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This is an early phase of drug ‎pharmacokinetics. Absorption of a cannabis compound, such as THC, refers to compound’s entering into the bloodstream. Having a drug in your mouth may seem like it’s in your body, but it needs to enter the blood first before it’s considered absorbed. There are various ways for THC to enter the bloodstream, and each way has its own benefits and challenges. These ways, called administration methods, can be intravenous, i.e. (drug injection directly into the vein) or extravascular, for example, administration via the mouth (oral), the mouth tissue (oromucosal), the skin (transdermal), the anus (rectal), (), inhalation via the lungs (intrapulmonary), etc. In general, THC is almost instantly absorbed after inhalation, within minutes. In contrast, after oral ingestion, it can take up to an hour or more before a large amount of the THC is absorbed from the gastrointestinal tract.1, 2, 3, 4 Watch a brief summary video on cannabis inhalation vs. cannabis ingestion made in collaboration with Enlighten on YouTube or on the screens page. Illustration: Absorption via extravascular system – If a drug is given by any other route, it is considered extravascular and must therefore undergo absorption. Absorption is the first order of process. As more drug reaches the absorption site, the more is absorbed (by a constant fraction). However, as drug enters the circulation, it is also eliminated. At some point, the absolute amount of drug offered to the systemic circulation is diminishing (because most of it is now absorbed). This causes a flattening of the concentration time curve and it will reach maximum concentration called Cmax at time tmax. At this point, the rate at which the drug enters the circulation through clearance is analogous to an intravenous infusion. It is also possible that not all of the drug may reach the systemic circulation. THC absorption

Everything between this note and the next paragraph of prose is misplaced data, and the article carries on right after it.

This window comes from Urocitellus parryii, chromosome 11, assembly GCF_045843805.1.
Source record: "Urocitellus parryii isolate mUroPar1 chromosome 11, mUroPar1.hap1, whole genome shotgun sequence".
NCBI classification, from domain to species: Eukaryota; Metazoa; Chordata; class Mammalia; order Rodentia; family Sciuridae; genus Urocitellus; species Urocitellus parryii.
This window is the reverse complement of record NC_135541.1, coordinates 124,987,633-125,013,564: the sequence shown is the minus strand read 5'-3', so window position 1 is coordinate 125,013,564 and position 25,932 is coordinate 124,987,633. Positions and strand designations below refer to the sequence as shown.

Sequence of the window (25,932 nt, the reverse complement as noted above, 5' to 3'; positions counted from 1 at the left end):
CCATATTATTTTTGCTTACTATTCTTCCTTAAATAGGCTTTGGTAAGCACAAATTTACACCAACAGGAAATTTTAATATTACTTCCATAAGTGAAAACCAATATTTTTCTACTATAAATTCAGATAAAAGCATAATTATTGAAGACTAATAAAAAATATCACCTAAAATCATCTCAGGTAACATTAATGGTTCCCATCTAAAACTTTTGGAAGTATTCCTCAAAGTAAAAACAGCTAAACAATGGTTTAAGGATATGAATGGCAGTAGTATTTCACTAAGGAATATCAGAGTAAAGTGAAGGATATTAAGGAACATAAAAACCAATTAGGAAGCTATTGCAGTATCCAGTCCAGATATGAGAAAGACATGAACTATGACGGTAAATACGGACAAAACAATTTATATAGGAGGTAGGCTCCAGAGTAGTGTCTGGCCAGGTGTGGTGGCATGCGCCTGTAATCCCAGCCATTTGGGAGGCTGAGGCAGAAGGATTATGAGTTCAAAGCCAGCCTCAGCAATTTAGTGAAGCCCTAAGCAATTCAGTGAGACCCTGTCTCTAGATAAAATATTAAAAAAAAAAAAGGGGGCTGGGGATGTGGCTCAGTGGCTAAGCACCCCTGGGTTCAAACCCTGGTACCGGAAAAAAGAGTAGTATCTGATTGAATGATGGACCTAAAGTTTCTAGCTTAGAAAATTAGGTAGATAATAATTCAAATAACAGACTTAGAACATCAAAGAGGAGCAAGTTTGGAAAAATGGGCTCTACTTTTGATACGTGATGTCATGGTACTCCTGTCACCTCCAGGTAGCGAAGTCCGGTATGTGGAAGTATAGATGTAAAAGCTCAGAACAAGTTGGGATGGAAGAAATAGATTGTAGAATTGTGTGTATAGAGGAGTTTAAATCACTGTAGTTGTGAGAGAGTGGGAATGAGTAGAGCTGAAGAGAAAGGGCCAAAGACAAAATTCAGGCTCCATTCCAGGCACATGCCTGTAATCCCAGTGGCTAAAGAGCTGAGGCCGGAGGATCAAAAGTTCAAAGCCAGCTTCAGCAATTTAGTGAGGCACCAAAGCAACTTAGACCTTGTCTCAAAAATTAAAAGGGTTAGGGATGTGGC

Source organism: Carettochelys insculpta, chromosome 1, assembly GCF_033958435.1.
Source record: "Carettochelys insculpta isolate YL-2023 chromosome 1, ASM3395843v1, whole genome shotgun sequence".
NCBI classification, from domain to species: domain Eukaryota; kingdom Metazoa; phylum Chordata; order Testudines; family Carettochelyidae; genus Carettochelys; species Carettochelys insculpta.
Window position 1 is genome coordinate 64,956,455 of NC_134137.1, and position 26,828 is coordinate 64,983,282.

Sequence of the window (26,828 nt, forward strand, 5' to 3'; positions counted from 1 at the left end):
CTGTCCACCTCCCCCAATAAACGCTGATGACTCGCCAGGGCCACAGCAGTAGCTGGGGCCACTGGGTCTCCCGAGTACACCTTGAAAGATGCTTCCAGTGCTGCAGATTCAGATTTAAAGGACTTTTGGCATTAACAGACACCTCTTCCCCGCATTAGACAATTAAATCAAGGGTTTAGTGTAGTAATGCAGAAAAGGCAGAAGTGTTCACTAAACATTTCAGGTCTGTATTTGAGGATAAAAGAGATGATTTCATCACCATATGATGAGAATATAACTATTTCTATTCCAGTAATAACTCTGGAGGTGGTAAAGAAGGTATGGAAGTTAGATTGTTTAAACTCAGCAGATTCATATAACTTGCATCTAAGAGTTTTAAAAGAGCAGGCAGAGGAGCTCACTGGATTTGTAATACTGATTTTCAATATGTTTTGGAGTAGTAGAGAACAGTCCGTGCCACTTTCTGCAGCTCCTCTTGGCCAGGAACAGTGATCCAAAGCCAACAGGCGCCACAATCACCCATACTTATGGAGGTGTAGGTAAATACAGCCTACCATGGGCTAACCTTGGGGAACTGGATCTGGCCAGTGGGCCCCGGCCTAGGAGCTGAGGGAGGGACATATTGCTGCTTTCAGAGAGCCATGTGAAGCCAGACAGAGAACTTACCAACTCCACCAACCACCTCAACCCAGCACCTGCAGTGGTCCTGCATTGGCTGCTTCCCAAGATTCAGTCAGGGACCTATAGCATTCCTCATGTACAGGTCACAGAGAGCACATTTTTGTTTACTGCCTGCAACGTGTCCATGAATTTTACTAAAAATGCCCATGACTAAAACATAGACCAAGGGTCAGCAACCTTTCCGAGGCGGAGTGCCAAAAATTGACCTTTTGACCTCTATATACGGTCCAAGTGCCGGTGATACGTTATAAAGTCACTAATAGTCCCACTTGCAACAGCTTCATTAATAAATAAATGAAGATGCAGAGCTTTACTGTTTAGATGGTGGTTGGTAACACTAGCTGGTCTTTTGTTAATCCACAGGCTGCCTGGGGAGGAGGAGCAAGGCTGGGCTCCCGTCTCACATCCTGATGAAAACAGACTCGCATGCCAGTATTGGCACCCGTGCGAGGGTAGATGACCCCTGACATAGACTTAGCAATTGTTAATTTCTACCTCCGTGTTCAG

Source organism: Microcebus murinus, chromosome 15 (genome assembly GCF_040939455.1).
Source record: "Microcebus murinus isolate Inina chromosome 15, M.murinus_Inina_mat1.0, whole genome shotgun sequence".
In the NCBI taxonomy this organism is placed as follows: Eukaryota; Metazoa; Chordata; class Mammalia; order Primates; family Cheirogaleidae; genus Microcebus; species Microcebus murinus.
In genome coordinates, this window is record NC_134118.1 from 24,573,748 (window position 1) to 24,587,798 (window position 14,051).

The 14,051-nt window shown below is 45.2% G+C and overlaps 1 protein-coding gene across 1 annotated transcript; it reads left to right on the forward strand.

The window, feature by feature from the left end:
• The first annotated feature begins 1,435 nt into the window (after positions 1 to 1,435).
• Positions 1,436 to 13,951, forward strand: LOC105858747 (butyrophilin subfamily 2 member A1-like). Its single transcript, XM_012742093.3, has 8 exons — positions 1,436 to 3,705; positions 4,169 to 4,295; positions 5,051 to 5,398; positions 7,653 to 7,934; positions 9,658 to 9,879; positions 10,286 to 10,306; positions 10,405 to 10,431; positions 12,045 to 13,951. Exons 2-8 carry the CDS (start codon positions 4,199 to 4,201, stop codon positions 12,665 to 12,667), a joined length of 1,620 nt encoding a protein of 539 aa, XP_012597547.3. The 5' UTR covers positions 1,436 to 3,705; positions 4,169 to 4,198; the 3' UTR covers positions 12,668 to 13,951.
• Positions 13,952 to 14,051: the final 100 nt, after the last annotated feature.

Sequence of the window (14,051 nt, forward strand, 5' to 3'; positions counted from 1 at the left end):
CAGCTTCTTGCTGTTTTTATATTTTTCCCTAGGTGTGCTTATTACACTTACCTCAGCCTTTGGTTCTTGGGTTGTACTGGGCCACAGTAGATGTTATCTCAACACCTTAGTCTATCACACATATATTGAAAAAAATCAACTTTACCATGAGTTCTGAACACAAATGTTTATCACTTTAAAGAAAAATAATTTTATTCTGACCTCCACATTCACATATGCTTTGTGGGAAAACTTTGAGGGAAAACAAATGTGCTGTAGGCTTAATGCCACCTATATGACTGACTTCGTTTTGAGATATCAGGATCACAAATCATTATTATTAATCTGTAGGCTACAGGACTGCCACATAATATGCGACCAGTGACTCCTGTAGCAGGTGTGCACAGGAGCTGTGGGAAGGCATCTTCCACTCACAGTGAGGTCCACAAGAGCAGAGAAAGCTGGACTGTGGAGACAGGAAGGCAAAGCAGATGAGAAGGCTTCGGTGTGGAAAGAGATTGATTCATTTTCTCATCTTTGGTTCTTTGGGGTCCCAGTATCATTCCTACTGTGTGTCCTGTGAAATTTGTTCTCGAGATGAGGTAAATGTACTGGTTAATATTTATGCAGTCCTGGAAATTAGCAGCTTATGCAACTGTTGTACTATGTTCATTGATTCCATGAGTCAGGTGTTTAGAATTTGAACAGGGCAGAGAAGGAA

Illustration caption and image taken with permission from TRC Pharmacology Database.

  1. Grotenhermen, Franjo (2003). Clinical Pharmacokinetics of Cannabinoids. Journal of Cannabis Therapeutics, 3(1), 3--51.
  2. Grotenhermen, Franjo (2003). Pharmacokinetics and pharmacodynamics of Cannabinoids (327--360).
  3. Grotenhermen, Franjo (2004). Clinical Pharmacodynamics of Cannabinoids. Journal of Cannabis Therapeutics, 4(1), 29--78.
  4. Grotenhermen, Franjo.; Russo, Ethan. (2002). Cannabis and cannabinoids : pharmacology, toxicology, and therapeutic potential. Haworth Integrative Healing Press.